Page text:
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Can a vaccine prevent type 1 diabetes?
OLDWICK, N.J.—Provention Bio was created to address type 1 diabetes (T1D) and celiac disease, and the company is making great strides toward achieving that goal. Recently released results indicate a highly promising preclinical vaccine prototype, PRV-101, that is well tolerated, immunogenic, and highly protective in animal models. The vaccine targets coxsackievirus B (CVB) infection, which in turn may prevent T1D. Results were published in Science Advances in a co-authored paper from collaborators on the research.
CVB is an often-overlooked but destructive virus responsible for myocarditis, pericarditis, meningitis and autoimmunity. Based on a series of studies that originated in Finland before moving on to the U.S. National Institutes of Health, researchers determined that the presence of the CVB in beta cells was also a common denominator in many T1D cases. The CVB receptor is expressed inside the insulin granules, using them as a Trojan horse to enter the beta cell. For those with the specific genetic autoimmune disposition, tolerance against one’s own antigens breaks down, resulting in antibodies and T lymphocytes against one’s own insulin and other antigens in the pancreas, culminating in autoimmunity. Researchers found that when a woman had immunity to CVB, the prevalence of T1D in her children decreased by 50 percent, driving the quest for a vaccine against the virus.
“We congratulate the investigators at Karolinska Institute and their collaborators at Tampere University for their compelling research, highly supportive of our PRV-101 vaccine program to prevent acute infection by CVB and the development of CVB-triggered complications such as T1D, celiac disease and myocarditis,” said Dr. Francisco Leon, co-founder and chief scientific officer of Provention Bio, in recognition of the critical role played by these partners. “The published data shows that the vaccine is well tolerated, with no side effects noted in the pancreas or other organs, and effective in preventing acute infections. Importantly, the published results demonstrate the vaccine was effective in preventing the development of diabetes in a relevant mouse model, further validating Provention’s mission to intercept or prevent T1D.”
Provention’s vaccine development has been underway for more than two years, focusing on testing in several animal models. Safety was demonstrated in studies of non-human primates and mice with a genetic instance of T1D and autoimmunity, in which the prototype vaccine did not accelerate the course of the disease, nor did it attack anything beyond the CVB. In mice that did not present with autoimmunity, those who received the prototype vaccine and were then infected did not develop T1D, while those with the placebo did develop the disease.
“Our results provide a scientific basis for human trials with Provention’s PRV-101 vaccine. Our observation showing that this prototype works in macaques is highly important, since their immune system closely resembles the immune system in humans,” remarked Heikki Hyöty, professor of Virology at Tampere University, co-founder of Vactech and an author on the study.
Provention is on track to begin Phase 1 human trials in Finland, the country with the highest prevalence of T1D in the world. Subsequent phases will study safety in adults in the U.S., followed by trials in young children and then neonates. Those results will drive the Phase 3 exploration to determine whether the benefit analysis suggests it would be optimal as a routine vaccine, instead of applied primarily to children at high risk. A successful vaccine will also help to protect against other devastating CVB-driven diseases.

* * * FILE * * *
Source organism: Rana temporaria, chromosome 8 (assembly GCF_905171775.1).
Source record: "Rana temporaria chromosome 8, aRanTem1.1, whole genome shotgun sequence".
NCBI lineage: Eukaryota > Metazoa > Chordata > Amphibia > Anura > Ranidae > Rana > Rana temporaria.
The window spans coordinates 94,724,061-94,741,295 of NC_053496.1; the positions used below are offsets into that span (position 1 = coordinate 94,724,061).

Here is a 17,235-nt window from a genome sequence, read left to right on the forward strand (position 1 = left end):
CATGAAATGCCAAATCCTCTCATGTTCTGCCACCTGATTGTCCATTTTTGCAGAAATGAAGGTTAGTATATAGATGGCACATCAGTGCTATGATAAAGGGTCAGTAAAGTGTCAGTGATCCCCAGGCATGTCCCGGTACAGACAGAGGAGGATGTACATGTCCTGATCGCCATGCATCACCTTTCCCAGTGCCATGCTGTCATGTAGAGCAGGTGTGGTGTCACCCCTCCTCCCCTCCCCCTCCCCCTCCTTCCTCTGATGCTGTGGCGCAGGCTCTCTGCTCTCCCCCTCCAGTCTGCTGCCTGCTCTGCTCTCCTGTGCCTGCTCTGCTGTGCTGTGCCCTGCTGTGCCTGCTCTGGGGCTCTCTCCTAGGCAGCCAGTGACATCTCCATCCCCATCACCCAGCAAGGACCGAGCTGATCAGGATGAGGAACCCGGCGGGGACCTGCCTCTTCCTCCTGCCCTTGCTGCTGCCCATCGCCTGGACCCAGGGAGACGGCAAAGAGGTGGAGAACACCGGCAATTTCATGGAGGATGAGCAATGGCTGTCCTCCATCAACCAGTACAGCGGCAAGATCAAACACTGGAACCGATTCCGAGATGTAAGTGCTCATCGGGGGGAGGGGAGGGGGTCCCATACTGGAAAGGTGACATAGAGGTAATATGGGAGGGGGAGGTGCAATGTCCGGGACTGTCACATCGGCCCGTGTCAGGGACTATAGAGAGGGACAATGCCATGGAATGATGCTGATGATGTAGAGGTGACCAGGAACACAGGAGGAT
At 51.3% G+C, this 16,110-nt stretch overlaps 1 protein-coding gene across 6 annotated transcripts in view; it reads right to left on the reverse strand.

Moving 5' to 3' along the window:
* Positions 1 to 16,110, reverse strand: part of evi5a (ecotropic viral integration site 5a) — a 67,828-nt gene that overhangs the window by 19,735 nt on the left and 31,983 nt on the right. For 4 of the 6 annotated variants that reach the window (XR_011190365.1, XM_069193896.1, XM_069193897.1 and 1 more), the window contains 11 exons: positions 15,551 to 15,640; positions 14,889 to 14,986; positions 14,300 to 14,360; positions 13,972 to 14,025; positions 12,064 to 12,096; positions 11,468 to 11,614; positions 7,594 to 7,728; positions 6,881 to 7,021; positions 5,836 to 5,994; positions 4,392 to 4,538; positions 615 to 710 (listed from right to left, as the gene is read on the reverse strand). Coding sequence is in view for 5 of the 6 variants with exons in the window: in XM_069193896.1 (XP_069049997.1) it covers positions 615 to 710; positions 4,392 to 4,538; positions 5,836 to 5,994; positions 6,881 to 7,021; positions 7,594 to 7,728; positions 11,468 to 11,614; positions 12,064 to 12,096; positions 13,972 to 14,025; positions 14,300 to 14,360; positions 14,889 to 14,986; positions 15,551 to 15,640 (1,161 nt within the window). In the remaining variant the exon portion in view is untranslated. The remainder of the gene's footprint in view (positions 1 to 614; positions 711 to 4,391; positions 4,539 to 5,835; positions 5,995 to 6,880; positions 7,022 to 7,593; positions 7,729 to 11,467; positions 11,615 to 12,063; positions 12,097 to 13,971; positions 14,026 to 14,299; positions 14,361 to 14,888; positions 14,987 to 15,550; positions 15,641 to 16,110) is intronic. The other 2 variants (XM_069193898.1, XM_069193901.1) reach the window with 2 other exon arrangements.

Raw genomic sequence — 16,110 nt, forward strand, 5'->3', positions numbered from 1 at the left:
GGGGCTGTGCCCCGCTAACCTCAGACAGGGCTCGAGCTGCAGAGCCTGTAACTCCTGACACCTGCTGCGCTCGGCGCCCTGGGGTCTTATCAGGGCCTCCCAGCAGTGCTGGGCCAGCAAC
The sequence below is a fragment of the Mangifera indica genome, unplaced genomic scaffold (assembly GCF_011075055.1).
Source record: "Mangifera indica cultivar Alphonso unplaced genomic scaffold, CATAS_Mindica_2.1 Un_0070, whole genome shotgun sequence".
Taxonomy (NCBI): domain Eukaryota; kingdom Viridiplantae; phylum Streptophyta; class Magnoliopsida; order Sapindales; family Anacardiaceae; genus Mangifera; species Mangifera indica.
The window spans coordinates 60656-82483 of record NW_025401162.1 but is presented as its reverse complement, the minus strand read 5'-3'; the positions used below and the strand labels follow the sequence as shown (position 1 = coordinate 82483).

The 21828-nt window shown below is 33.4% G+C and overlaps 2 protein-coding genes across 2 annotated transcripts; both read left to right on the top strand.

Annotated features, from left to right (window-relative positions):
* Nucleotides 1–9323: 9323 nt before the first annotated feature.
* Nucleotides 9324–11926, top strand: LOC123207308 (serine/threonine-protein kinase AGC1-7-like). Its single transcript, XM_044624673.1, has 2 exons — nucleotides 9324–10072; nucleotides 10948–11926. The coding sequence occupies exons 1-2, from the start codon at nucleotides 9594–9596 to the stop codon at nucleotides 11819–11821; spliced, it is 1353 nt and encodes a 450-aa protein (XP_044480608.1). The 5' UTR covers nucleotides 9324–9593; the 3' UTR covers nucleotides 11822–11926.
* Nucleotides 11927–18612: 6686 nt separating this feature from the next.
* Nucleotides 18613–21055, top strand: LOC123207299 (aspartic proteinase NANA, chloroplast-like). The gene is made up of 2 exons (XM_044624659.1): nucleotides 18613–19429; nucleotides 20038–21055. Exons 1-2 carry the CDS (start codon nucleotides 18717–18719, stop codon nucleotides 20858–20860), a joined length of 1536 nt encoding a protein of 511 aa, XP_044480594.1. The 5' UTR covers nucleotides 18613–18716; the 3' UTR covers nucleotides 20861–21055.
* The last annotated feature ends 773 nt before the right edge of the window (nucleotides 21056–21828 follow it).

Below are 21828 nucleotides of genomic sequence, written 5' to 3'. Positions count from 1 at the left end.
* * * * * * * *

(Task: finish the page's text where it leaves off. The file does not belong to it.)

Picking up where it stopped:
“We have three shots on goal with this vaccine,” asserts Leon. “First, to prevent acute infections and all of the acute complications, including myocarditis; second, to prevent T1D; and third, to prevent celiac disease.”
PRV-101 is a second tool in Provention’s arsenal to prevent T1D. PRV-031, or teplizumab, is a Phase 3 anti-CD3 monoclonal antibody being developed for the prevention, interception or delay of T1D. There has been no disease-modifying innovation for this life-impacting and life-threatening autoimmune disease since the development of insulin a century ago. Teplizumab prevents the destruction of the beta cells by T cells, helping to prevent T1D when given to children in early stages of the disease. A single course given to children who have autoantibodies and remaining living beta cells delays onset of T1D and insulin dependency by a median of three years. This helps to target those cases of T1D that are not caused by CVB. Leon hopes that in combination, teplizumab and PRV-101 could prevent up to 80 percent of T1D cases in children.
Leon emphasizes that in order for the vaccine to be most effective and to find subjects for the needed testing, the U.S. needs to widely increase the rate of screening for genetic risk and antibodies. Such screening would prevent the catastrophic onset of T1D leading to diabetic ketoacidosis (DKA), an irreversible condition leading to a lifetime of problems with glucose regulation. A full 50 percent of T1D cases are not diagnosed until the presence of DKA, which could be cut to 3 percent with more robust screening, especially of direct family members of T1D subjects.
“I see a lot of potential to bring about a new era of medicine where we don’t wait for the end-stage disease, but intervene early,” states Leon. “This is why we started Provention, and we are blessed that things are working out. We want to be a key part of the solution to T1D.”